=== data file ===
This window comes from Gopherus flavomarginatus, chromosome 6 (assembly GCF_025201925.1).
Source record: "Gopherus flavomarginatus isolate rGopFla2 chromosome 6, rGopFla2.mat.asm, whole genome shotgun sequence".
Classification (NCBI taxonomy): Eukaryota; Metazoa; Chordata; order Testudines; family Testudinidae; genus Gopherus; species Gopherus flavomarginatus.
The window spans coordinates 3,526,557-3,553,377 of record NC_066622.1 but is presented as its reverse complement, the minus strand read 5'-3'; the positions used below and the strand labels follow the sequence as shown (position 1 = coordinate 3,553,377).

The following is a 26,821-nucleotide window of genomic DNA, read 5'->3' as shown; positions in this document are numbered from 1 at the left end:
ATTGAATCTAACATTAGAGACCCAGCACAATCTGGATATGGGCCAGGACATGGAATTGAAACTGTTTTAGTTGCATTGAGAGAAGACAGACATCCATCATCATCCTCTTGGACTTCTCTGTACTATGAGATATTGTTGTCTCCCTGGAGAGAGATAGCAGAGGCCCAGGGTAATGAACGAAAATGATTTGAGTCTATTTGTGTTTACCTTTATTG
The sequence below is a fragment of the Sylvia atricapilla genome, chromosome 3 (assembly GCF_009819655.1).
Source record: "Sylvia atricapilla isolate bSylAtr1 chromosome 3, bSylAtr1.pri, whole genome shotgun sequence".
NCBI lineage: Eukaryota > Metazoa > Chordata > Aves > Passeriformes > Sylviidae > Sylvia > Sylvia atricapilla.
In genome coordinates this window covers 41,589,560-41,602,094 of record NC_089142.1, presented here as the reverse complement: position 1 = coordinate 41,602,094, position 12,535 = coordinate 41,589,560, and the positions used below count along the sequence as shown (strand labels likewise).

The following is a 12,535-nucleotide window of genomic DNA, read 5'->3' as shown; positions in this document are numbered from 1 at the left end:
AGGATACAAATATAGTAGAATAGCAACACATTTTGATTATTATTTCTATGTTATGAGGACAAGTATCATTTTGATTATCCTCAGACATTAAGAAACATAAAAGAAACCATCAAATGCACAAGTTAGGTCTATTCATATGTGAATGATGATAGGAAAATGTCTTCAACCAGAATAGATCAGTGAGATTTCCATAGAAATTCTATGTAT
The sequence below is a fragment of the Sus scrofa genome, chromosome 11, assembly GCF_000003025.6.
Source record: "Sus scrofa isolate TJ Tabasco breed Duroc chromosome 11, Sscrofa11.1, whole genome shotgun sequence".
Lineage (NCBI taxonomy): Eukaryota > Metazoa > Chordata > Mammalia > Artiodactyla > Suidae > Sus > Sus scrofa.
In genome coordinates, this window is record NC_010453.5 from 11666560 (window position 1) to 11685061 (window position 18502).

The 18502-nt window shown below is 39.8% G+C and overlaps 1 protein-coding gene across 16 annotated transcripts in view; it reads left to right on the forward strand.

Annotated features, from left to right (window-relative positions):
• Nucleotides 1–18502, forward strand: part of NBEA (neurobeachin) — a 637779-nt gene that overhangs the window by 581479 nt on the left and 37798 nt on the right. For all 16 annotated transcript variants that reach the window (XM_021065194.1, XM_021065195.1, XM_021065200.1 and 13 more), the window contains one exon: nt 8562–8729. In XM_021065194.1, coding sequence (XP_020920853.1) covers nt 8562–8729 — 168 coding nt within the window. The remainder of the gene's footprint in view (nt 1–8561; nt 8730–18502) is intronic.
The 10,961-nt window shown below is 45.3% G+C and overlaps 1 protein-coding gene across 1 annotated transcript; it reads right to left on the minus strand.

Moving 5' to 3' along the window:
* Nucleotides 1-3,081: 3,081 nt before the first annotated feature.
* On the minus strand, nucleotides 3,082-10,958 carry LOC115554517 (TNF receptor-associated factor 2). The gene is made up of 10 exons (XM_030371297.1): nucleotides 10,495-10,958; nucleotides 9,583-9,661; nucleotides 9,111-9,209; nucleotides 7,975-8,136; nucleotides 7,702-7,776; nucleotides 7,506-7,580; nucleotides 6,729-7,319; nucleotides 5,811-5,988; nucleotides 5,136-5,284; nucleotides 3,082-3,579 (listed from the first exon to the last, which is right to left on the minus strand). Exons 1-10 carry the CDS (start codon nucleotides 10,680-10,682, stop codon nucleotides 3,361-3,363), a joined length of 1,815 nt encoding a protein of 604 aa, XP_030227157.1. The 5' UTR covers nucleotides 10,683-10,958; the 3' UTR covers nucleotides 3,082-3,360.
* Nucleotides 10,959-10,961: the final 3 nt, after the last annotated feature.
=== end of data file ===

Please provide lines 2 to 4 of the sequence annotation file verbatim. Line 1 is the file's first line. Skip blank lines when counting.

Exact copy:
Source record: "Gopherus flavomarginatus isolate rGopFla2 chromosome 6, rGopFla2.mat.asm, whole genome shotgun sequence".
Classification (NCBI taxonomy): Eukaryota; Metazoa; Chordata; order Testudines; family Testudinidae; genus Gopherus; species Gopherus flavomarginatus.
The window spans coordinates 3,526,557-3,553,377 of record NC_066622.1 but is presented as its reverse complement, the minus strand read 5'-3'; the positions used below and the strand labels follow the sequence as shown (position 1 = coordinate 3,553,377).